Black rat snakes are oviparous (egg laying) and iteroparous (with repeating reproductive cycles). The typical breeding season runs from May to late June. Within a given locale, most males will begin to display active, mate-searching behaviors at about the same time each year. During this active season, males venture far from their normal ranges in a search for females. These males fight each other for dominance and the right to mate with receptive females. Females lay between 6 and 24 eggs sometime in mid to late July. The females put a significant amount of their total body weight (up to one third of their mass!) into the production of these eggs. The number of eggs produced is directly related to the size of the female. A female is capable of reproducing only once every two or three years in cold climate zones but possibly every year in more moderate regions. The eggs are deposited under logs, in compost, manure or sawdust piles, and in hollow trees. Females about to lay eggs are found in the ecotone components of their habitats more frequently than are non-gravid females. These ecotone habitats are very complexly structured and provide not only abundant ovipositional sites, but also a range of warm basking sites and cool shady sites for the gravid female to use while maintaining her delicate and important thermoregulation balance. The eggs take anywhere from 37 to 51 days to develop and hatch.

The burying beetle (Nirtophorous pustulatus) parasitizes black rat snake eggs. The adult beetles lay their eggs in the snake eggs and the beetle larvae feed on the developing snake embryos. This parasitism is thought to be a significant cause of mortality in black snake eggs.

Development of Young
Black rat snake hatchlings are quite long (the males are over 13 inches long and the females are just under 13 inches in length). The hatchlings remain near their hatching sites for one or two years and during this time will use their birth nest as winter hibernaculae. There is a high rate of winter mortality (from freezing and dehydration) in these young snakes due to the poor, over-all quality of these ovipositional sites as hibernation dens. Also, many predators (including other snakes and hawks) readily take these young and adolescent snakes for food. Hawks and other raptors readily prey on adult snakes, too. This predator pressure explains the importance of dense cover in the snakes preferred habitats. Humans are also a major cause of young and adult snake mortality.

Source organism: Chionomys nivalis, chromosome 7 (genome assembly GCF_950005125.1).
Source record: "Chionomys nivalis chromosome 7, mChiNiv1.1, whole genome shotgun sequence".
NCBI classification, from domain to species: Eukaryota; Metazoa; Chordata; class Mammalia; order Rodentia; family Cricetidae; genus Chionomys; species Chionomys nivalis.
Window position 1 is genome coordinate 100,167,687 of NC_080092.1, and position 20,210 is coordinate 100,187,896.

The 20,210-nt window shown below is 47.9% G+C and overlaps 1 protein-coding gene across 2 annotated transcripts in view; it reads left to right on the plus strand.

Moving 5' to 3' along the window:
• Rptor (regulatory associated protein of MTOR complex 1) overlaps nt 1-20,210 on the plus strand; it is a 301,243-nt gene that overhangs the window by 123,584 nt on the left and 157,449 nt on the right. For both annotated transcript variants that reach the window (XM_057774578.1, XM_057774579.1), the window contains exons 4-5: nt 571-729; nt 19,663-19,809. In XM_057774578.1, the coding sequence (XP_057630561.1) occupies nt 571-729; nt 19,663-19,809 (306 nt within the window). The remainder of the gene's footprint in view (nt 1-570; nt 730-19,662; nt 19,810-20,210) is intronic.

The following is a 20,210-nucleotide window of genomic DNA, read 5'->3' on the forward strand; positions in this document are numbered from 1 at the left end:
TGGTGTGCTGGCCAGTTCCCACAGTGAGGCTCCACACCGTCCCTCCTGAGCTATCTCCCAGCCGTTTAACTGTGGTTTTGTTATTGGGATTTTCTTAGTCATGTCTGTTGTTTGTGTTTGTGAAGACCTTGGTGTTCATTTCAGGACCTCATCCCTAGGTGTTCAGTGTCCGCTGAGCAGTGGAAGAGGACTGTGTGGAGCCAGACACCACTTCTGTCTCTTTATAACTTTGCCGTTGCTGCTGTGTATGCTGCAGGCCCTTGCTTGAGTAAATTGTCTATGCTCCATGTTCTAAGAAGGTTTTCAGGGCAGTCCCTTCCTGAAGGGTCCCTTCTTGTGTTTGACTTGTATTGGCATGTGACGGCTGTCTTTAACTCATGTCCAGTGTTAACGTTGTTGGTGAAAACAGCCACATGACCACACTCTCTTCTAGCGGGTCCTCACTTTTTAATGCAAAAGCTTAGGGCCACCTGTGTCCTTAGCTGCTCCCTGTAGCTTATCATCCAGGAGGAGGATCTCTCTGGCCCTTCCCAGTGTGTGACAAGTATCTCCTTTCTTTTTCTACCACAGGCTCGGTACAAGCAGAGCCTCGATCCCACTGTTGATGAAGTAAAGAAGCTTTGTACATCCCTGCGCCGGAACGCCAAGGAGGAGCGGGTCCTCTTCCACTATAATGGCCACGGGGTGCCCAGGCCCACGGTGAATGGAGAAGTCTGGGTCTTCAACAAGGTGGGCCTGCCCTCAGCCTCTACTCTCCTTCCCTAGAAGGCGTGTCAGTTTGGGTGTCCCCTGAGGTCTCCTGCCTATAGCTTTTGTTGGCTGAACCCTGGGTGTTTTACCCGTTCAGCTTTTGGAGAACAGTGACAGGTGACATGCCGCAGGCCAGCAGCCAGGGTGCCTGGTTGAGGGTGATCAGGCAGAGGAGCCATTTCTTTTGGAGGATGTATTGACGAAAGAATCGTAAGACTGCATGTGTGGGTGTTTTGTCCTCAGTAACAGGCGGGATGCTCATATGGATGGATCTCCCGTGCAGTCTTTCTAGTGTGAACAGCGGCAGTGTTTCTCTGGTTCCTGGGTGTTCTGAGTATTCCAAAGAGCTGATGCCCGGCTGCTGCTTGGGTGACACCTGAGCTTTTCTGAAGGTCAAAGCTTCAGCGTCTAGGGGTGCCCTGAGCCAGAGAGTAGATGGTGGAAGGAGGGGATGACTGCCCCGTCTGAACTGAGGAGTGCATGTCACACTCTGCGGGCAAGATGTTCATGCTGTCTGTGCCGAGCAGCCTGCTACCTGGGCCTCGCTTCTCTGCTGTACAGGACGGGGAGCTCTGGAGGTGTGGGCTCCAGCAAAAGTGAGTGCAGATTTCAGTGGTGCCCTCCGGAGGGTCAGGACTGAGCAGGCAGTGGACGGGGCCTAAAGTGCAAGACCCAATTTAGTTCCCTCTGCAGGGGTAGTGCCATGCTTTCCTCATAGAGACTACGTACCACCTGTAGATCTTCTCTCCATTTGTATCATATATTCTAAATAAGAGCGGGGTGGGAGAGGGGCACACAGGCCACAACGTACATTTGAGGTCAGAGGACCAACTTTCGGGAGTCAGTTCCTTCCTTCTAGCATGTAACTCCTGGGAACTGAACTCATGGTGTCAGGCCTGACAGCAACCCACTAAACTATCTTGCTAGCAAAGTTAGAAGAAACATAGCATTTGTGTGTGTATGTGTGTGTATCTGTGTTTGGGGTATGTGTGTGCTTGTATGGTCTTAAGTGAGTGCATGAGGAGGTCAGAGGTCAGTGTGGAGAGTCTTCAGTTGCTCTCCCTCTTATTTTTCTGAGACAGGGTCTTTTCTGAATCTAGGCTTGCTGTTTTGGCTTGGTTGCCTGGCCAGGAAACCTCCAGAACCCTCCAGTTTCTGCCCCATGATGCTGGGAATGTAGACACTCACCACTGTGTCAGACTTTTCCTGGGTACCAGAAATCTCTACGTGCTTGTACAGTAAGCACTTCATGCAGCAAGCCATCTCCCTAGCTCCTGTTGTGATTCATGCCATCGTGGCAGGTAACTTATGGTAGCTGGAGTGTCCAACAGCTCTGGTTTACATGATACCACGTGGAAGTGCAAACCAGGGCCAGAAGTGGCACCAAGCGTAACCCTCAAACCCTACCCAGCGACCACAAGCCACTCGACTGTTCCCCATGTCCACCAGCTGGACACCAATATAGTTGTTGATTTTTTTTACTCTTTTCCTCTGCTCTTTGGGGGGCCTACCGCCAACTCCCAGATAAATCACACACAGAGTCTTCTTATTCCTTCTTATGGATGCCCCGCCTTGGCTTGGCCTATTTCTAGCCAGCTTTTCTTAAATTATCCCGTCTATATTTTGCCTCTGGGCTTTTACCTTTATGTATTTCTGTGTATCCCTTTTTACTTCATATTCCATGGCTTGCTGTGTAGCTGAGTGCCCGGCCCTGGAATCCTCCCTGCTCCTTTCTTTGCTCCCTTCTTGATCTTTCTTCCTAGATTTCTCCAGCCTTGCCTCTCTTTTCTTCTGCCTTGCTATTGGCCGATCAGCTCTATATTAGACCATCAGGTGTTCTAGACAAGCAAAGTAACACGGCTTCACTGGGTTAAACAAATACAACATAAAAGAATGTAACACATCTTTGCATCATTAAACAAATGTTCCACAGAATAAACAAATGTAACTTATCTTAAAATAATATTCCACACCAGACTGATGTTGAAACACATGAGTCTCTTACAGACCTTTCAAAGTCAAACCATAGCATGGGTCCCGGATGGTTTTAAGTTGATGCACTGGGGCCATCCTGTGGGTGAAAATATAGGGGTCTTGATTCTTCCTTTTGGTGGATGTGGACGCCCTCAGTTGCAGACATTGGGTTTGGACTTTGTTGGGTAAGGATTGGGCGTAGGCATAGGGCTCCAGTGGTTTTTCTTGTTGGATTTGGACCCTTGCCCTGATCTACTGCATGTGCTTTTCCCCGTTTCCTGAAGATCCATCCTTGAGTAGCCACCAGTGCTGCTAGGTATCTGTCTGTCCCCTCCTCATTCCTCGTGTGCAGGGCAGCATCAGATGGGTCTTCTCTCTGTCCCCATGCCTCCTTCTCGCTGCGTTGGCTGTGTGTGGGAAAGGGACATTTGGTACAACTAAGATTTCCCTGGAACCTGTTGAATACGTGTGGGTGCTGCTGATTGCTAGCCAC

Black rat snakes are powerful constrictors that are capable of using their excellent chemosensory systems to locate prey organisms. After killing its prey, it is not uncommon for the black snake, now covered in the prey’s scent, to continue to follow the rich chemical trails of the prey species. This behavior may even involve the snake abandoning its fresh kill as it goes off after other individuals. The snake soon will return to its kill via chemosensory location and consume its meal. These search behaviors allow the snake to consume significant numbers of prey items in a single feeding event.

Black rat snakes may use underground sites, caves, decaying trees and tree holes, and even sheltered sites in buildings for their winter hibernaculae. Anywhere from 10 to 60 individuals may form a hibernating group. Members of this group are mostly adults and may even include snakes of other species (copperheads and rattlesnakes). Upon emergence from the hibernaculum in the spring the black rat snake spends several days basking in its favored, protected sub-habitats. These basking sites are also used following a large meal and when they are undergoing ecdysis (skin shedding).